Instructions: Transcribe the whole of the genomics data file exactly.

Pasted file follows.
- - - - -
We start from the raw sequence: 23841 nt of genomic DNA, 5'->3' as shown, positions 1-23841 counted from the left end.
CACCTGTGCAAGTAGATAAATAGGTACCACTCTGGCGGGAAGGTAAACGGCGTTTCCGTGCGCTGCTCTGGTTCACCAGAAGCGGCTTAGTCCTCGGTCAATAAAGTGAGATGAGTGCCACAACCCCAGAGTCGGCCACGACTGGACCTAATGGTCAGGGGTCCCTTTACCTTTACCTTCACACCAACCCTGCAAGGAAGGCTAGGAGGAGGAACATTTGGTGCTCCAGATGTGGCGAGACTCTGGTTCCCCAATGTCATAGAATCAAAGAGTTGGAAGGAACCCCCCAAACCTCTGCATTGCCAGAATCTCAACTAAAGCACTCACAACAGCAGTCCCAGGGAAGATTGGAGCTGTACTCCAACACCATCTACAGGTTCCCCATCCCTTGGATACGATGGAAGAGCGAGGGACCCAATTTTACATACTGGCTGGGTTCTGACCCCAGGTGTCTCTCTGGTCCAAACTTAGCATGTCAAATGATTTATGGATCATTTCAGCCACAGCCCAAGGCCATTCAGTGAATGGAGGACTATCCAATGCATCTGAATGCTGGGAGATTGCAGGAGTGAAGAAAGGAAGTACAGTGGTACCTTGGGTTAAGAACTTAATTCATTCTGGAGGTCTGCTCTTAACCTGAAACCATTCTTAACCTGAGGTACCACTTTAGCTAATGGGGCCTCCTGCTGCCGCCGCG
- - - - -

We start from the raw sequence: 23841 nt of genomic DNA, 5'->3' as shown, positions 1-23841 counted from the left end.
CACCTGTGCAAGTAGATAAATAGGTACCACTCTGGCGGGAAGGTAAACGGCGTTTCCGTGCGCTGCTCTGGTTCACCAGAAGCGGCTTAGTCCTCGGTCAATAAAGTGAGATGAGTGCCACAACCCCAGAGTCGGCCACGACTGGACCTAATGGTCAGGGGTCCCTTTACCTTTACCTTCACACCAACCCTGCAAGGAAGGCTAGGAGGAGGAACATTTGGTGCTCCAGATGTGGCGAGACTCTGGTTCCCCAATGTCATAGAATCAAAGAGTTGGAAGGAACCCCCCAAACCTCTGCATTGCCAGAATCTCAACTAAAGCACTCACAACAGCAGTCCCAGGGAAGATTGGAGCTGTACTCCAACACCATCTACAGGTTCCCCATCCCTTGGATACGATGGAAGAGCGAGGGACCCAATTTTACATACTGGCTGGGTTCTGACCCCAGGTGTCTCTCTGGTCCAAACTTAGCATGTCAAATGATTTATGGATCATTTCAGCCACAGCCCAAGGCCATTCAGTGAATGGAGGACTATCCAATGCATCTGAATGCTGGGAGATTGCAGGAGTGAAGAAAGGAAGTACAGTGGTACCTTGGGTTAAGAACTTAATTCATTCTGGAGGTCTGCTCTTAACCTGAAACCATTCTTAACCTGAGGTACCACTTTAGCTAATGGGGCCTCCTGCTGCCGCCGCG